Bergeron v. Allard

Annotate this Case

128 A.2d 848 (1957)

Hermlnie E. BERGERON v. Lucien ALLARD.

Supreme Judicial Court of Maine.

January 24, 1957.

Simon Spill, Biddeford, for plaintiff.

Hilary F. Mahaney, Biddeford, for defendant.

Before WILLIAMSON, C. J., and WEBBER, BELIVEAU, TAPLEY, SULLIVAN and DUBORD, JJ.

DUBORD, Justice.

The plaintiff, a woman fifty-nine years of age, suffered personal injuries resulting *849 from an accident while riding as a gratuitous passenger in an automobile operated by her nephew on August 17, 1954.

The cause was heard by a jury and a verdict in the amount of $1,000 was rendered.

The case is before this Court on plaintiff's motion that the verdict be set aside because of inadequacy of damages.

Defendant filed no motion for new trial, and during the course of oral argument, counsel for defendant conceded liability.

The sole issue, therefore, before us is the question of damages. While, by the general common law rule, new trials were not granted upon the ground of inadequate damages in actions of trespass and perhaps in all actions of tort, it is now recognized that the rule has been relaxed, and it is now generally held that no reason can be given for setting aside verdicts because of excessive damages, which does not apply to setting them aside for inadequacy of damages.

This principle has been adopted by this Court as evidenced by several decisions. Leavitt v. Dow, 105 Me. 50, 72 A. 735; Conroy v. Reid, 132 Me. 162, 168 A. 215; Chapman v. Portland Country Club, 137 Me. 10, 14 A.2d 500; Johnson v. Kreuzer, 147 Me. 206, 85 A.2d 179.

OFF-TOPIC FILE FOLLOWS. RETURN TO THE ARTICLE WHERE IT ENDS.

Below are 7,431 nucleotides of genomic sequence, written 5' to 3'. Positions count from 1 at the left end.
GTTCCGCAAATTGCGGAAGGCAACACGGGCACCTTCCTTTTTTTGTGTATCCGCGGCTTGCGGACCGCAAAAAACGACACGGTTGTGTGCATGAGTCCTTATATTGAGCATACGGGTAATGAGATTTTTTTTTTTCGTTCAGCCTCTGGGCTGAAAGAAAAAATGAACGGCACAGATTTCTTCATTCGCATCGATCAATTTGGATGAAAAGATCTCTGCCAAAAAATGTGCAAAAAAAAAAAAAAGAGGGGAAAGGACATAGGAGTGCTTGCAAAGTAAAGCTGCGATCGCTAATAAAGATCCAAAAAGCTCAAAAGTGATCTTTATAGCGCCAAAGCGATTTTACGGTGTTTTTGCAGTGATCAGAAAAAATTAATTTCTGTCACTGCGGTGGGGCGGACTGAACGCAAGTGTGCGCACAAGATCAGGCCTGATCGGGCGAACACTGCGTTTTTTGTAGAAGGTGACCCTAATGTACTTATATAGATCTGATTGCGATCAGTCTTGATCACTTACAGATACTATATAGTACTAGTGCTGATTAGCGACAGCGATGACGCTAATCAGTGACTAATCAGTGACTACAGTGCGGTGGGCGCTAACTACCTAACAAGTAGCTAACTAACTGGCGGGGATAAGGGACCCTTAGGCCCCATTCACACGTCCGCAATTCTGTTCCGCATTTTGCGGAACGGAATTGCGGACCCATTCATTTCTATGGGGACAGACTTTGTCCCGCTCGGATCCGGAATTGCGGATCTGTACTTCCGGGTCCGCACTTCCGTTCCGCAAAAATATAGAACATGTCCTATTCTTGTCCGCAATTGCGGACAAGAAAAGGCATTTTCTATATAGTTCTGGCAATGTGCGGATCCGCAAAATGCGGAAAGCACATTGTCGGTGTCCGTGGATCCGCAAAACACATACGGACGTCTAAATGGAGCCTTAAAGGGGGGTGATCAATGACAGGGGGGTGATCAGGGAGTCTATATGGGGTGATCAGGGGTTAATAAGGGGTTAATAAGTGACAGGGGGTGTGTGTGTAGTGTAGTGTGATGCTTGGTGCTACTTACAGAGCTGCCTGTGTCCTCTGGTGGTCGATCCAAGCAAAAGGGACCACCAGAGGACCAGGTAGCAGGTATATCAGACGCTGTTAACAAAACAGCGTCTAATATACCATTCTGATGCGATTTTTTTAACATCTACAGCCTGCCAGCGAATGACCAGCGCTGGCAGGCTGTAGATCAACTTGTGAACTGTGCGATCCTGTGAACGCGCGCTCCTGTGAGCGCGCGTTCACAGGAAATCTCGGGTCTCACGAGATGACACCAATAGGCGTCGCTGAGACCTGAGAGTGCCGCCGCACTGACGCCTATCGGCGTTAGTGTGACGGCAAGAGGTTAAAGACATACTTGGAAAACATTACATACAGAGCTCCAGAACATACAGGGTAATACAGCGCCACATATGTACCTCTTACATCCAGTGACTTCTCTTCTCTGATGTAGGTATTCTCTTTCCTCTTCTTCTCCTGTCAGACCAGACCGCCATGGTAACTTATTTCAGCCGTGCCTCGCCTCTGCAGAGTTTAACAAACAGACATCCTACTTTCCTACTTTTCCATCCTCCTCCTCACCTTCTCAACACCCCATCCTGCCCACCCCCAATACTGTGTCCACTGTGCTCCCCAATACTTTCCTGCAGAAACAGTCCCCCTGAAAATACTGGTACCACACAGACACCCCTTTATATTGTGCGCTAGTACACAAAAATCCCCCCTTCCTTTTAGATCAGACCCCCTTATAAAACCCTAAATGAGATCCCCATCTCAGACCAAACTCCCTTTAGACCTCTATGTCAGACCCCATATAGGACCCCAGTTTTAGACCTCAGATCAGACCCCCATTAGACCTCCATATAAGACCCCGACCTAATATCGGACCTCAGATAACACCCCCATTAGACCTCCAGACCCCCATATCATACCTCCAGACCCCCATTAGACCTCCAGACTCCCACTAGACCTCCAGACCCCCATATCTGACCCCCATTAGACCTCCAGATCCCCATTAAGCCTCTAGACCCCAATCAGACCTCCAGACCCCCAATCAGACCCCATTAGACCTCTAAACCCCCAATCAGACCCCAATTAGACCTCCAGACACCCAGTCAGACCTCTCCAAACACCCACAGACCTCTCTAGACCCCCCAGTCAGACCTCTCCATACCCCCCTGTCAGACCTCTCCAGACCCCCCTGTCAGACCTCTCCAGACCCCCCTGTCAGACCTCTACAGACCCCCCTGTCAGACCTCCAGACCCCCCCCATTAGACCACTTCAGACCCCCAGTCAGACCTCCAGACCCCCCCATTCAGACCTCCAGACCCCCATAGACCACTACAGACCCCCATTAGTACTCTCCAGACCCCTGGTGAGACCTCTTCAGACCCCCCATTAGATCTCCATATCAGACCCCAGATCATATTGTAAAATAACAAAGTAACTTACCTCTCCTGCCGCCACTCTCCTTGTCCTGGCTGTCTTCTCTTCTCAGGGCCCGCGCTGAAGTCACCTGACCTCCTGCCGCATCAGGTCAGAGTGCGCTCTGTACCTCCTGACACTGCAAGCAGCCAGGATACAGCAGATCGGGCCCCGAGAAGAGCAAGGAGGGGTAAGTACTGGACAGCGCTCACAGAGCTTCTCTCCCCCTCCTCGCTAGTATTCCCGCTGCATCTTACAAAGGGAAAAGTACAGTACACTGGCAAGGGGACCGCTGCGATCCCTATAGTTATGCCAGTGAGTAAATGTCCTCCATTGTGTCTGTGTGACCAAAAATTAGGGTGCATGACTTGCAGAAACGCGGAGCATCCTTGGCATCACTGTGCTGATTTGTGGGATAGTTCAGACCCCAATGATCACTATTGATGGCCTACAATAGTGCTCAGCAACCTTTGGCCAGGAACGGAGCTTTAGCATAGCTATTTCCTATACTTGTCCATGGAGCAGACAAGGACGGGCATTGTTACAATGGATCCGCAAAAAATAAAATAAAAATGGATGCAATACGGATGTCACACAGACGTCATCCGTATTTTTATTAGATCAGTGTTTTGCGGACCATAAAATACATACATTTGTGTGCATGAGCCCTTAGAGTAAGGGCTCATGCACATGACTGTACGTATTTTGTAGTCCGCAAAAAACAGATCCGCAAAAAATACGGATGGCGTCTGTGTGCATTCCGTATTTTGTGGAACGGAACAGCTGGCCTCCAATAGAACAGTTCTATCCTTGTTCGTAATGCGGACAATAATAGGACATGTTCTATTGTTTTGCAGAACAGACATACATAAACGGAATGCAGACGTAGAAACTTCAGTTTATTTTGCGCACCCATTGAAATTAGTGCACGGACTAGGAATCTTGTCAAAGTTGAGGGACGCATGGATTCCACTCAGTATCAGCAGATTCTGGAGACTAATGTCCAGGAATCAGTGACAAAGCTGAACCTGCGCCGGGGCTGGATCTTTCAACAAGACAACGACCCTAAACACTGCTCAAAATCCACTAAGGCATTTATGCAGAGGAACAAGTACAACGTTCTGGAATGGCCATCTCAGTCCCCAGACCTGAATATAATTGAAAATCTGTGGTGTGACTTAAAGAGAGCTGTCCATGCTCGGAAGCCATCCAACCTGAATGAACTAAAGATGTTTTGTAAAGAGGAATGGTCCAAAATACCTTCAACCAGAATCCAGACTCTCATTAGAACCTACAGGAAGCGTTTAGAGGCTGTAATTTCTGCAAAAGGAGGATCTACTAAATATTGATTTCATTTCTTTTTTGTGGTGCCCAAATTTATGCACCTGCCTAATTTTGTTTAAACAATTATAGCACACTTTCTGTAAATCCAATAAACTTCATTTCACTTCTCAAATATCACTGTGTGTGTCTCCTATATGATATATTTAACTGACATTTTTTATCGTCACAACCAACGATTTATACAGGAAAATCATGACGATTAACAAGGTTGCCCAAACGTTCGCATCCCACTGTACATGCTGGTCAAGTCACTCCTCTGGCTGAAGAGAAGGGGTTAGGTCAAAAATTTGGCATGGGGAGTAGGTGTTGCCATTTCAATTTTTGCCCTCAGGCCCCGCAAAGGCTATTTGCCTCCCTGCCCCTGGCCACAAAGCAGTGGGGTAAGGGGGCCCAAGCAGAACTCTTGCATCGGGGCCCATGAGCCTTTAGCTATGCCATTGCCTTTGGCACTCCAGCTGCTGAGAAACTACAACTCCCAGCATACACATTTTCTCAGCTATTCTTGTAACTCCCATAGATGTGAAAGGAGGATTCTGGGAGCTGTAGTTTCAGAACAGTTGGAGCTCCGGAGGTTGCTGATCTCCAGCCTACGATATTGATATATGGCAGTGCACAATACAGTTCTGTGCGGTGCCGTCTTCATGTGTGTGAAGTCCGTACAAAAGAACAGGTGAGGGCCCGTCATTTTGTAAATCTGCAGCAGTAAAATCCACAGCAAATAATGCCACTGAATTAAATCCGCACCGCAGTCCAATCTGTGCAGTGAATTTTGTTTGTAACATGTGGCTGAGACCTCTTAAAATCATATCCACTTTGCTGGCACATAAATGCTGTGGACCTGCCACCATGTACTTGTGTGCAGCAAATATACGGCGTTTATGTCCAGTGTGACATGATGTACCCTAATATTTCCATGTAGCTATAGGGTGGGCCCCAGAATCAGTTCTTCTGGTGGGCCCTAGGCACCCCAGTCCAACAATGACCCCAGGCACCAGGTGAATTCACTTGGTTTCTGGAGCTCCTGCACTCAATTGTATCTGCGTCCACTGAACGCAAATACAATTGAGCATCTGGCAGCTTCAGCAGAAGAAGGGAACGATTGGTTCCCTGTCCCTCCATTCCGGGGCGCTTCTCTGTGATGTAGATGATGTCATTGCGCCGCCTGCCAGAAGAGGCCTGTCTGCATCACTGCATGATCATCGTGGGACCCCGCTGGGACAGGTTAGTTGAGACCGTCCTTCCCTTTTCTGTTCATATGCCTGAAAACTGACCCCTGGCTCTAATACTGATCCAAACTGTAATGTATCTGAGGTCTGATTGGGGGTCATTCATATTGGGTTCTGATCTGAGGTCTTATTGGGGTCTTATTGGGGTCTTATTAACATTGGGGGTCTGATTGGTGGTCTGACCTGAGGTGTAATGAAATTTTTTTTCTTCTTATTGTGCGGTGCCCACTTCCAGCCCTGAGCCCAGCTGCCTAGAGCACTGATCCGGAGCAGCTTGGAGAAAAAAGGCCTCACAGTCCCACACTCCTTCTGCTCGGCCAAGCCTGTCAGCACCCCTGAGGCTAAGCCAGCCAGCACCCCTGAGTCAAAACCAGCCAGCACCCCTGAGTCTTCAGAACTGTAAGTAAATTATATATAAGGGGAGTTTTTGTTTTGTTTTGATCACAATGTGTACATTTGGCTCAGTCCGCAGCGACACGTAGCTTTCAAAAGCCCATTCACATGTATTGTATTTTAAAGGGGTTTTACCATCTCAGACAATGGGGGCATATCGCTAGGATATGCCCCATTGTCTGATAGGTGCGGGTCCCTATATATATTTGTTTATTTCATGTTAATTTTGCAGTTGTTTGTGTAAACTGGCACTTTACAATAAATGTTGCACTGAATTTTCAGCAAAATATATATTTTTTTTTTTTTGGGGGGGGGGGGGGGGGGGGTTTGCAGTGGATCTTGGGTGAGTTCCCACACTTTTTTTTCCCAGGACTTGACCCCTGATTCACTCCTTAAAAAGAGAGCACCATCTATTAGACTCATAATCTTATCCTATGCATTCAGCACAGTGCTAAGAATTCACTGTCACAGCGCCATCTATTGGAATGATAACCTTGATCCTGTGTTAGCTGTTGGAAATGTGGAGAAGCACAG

In Leavitt v. Dow, supra [105 Me. 50, 72 A. 736], our Courts cited with approval the following statements:

"It is the duty of the court in case of both excessive and inadequate damages to set aside the verdicts if the jury in rendering them either disregarded the testimony or acted from passion or prejudice." "When the smallness of a verdict shows that the jury may have made a compromise, a new trial will be granted."

In Conroy v. Reid, supra, the Court said [132 Me. 162, 168 A. 216]:

"This court has long held that, when the smallness of a verdict shows that the jury may have made a compromise, a new trial will be granted."

This principle was reiterated in Chapman v. Portland Country Club, supra, and as well as in Johnson v. Kreuzer, supra.

In this case no contention is made that the jury acted from bias, passion or prejudice. However, it is contended by the plaintiff that the jury either disregarded the testimony or reached its verdict by compromise.